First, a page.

5: Property in Bodrum

The Turkish elite adores Bodrum. Over 80% of real estate is Turkish-owned, and Turks are the primary spenders. Turkish businesspeople and celebrities own expensive real estate in Bodrum. This gives Bodrum longevity making the town less vulnerable to trends in international tourism and overseas property segments. Take foreign buyers away, and high-end developers in Bodrum would not even notice fewer sales figures. This is important for overseas property buyers who look to invest in prospering areas. Bodrum presents a year-round modern Turkish city for foreigners thinking about owning real estate.

Even without the late nightlife, the pulse welcomes everyone with open arms. Several new apartment developments are underway, as well as modern luxury villas. Generally speaking, due to Bodrum Town being an older settlement, finding modern properties is not an easy task. Most homes in Bodrum Town were built in the 1980s and early 90s before the renaissance of Turkish architecture into luxury and modern. However, some new and contemporary hillside villas surrounding Bodrum Town provide splendid castles and bay views. See property for sale in Bodrum Town.

Bodrum properties

6: Other Areas on the Bodrum Peninsula

Yaliciftlik: Sitting 20 kilometres from Bodrum town centre, international travel publications rarely discuss Yaliciftlik. But, for Turks, this gem, untouched by tourism, is an idyllic resort to visit and buy Turkish property. Masses of pine forests combined with the Aegean Sea’s blue waters form picture postcard scenes worthy of sending home. While other coastal resorts, accused of abandoning their natural beauty to build masses of hotels and holiday homes, aim for modern looks, Yaliciftlik stays true.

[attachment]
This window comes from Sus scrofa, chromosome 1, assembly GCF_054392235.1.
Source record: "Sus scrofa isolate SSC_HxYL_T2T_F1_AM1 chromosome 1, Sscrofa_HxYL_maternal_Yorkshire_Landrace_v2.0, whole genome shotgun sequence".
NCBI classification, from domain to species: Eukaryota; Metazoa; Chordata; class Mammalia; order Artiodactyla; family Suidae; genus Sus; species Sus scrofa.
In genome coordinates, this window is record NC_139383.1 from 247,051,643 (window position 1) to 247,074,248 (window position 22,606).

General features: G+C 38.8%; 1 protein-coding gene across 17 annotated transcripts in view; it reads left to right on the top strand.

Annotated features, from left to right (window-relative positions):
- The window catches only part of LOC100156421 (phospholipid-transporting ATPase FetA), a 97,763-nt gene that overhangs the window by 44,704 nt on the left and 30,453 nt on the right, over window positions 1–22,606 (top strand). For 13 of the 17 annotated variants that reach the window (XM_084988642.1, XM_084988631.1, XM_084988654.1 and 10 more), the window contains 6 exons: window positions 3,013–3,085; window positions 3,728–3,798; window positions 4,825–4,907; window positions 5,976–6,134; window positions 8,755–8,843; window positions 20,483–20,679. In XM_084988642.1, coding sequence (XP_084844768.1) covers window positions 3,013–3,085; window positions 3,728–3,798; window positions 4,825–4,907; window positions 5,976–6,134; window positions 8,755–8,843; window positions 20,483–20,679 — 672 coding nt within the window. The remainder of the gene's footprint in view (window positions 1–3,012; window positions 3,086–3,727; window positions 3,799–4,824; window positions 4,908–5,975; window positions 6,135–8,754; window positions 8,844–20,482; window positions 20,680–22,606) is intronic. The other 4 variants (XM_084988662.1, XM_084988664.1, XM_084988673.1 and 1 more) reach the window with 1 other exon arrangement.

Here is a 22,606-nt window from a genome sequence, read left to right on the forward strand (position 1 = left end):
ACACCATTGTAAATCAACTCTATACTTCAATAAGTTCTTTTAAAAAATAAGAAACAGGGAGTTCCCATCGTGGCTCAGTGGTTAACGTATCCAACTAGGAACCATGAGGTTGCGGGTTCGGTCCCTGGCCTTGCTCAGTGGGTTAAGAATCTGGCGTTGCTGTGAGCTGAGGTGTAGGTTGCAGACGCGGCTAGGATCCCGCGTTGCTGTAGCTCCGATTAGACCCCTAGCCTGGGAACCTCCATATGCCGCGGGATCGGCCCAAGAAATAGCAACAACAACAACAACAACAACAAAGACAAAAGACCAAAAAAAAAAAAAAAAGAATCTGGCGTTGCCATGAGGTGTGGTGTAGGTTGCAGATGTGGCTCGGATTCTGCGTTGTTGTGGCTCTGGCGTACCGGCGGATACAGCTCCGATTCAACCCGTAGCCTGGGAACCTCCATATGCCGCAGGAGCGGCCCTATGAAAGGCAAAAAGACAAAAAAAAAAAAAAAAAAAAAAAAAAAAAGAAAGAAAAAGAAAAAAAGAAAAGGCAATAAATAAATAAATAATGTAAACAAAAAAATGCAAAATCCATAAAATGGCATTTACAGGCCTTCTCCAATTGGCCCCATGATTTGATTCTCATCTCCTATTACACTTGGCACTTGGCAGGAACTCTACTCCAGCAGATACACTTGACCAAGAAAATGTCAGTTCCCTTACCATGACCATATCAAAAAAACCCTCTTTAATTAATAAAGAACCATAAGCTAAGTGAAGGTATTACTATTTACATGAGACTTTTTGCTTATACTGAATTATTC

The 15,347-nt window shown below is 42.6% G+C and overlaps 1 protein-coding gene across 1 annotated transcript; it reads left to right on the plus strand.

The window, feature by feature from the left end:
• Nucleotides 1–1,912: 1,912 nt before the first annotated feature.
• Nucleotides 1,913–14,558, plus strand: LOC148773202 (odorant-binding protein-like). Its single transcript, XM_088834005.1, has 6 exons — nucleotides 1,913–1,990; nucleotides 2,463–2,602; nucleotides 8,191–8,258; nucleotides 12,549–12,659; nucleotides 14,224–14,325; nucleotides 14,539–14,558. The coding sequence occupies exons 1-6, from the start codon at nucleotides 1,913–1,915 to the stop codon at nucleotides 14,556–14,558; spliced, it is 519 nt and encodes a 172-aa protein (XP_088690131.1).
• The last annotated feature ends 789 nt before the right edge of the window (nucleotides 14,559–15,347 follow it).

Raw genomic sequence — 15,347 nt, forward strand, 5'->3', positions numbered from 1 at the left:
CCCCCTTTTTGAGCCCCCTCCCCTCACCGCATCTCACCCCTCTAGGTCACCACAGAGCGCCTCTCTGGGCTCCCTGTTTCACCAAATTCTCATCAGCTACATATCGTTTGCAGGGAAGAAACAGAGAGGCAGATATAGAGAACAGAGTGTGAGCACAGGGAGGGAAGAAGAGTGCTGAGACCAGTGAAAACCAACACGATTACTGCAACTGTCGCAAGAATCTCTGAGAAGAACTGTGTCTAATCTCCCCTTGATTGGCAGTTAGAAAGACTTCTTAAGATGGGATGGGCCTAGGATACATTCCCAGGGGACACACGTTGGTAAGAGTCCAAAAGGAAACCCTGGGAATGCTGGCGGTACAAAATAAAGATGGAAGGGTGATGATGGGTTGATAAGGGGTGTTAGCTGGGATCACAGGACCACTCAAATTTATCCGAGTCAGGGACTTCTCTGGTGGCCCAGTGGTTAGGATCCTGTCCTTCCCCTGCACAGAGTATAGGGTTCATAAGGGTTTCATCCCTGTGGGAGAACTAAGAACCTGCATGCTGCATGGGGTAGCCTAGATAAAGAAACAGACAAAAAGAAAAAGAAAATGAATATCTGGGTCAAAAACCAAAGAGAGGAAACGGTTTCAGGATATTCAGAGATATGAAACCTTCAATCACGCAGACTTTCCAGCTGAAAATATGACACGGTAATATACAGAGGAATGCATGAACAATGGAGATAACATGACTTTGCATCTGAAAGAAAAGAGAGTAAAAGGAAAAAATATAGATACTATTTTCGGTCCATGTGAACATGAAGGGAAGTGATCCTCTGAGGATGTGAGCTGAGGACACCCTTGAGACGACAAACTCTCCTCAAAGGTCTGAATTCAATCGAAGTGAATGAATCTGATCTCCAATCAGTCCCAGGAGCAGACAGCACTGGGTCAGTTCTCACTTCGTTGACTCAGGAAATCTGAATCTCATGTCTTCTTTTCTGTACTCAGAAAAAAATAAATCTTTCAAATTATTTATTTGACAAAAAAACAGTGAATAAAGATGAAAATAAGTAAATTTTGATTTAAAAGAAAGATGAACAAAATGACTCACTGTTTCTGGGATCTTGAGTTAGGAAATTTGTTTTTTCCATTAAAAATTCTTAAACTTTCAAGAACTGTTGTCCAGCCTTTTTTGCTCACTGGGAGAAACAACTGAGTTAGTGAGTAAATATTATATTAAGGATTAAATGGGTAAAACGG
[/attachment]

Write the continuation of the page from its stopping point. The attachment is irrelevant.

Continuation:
Ortakent: To learn about Ortakent is to delve into one of Turkey’s favoured seaside resorts. Despite the low-profile international travel reputation, resident Turks adore the beautiful tangerine orchards, Bodrum’s largest shopping mall, and medical facilities. Anyone exploring the Bodrum peninsula would do well to visit the area. The stunning beach and laid-back seaside lifestyle entice foreigners moving to Turkey to choose the town.

Gokcebel: Gokcebel blends old vibes with new influences. Sitting on the outskirts of Yalikavak, mainstream tourism passed by, yet the village garnered favour with foreign buyers who set up homes. The appeal is hard to deny. The low-key reputation keeps the town off the grid, yet within five minutes’ drive, residents arrive in Yalikavak to enjoy more shops, restaurants, and bars. The elevated land status means that in Gokcebel, balconies and rooftop terraces give way to magnificent sea views. There is nothing fast-paced about the lifestyle, so relax, and soak up the Turkish Aegean sun.

Turgutreis: As the Bodrum peninsula’s second largest town and loved by young and old, diversity shines through in its ability to accommodate luxury and budget holidaymakers. In contrast, property buyers love the year-round ambience and summer vibes. Getting there is easy because Bodrum airport, one of three top touristic air travel hubs in Turkey, is just a 60-minute drive away. Bus stations run services from other cities to Bodrum town, and from there, small buses sunbeds and umbrellas or hop on jet skis and banana boats for adrenaline-driven fun.

Yalikavak: Yalikavak on Turkey’s Aegean coast was hidden from the outside world for years. Then mainstream tourism took off, and the town attracted major UK travel companies who sold cheap package holidays to families and groups of friends. Then roughly 15 years ago, Turkey changed real estate laws, and foreigners could legally buy property for the first time. Since prices were low, buyers flocked to the country and some purchased in Yalikavak.

Gumusluk: Cosmopolitan and versatile Gumusluk still maintains traditional vibes and ambience. The tight-knit community enjoys carefree living and long walks on sandy beaches fronted by the blue Aegean waters. In classic Turkish style, Turks welcome foreigners into the community, whether holidaying or living there, so everyone knows your name. The hustle and bustle are non-existent, and with much of daily life focused on the seafront, ex-pats who have spent years working in cities find Gumusluk fits their idea of what retirement should be like.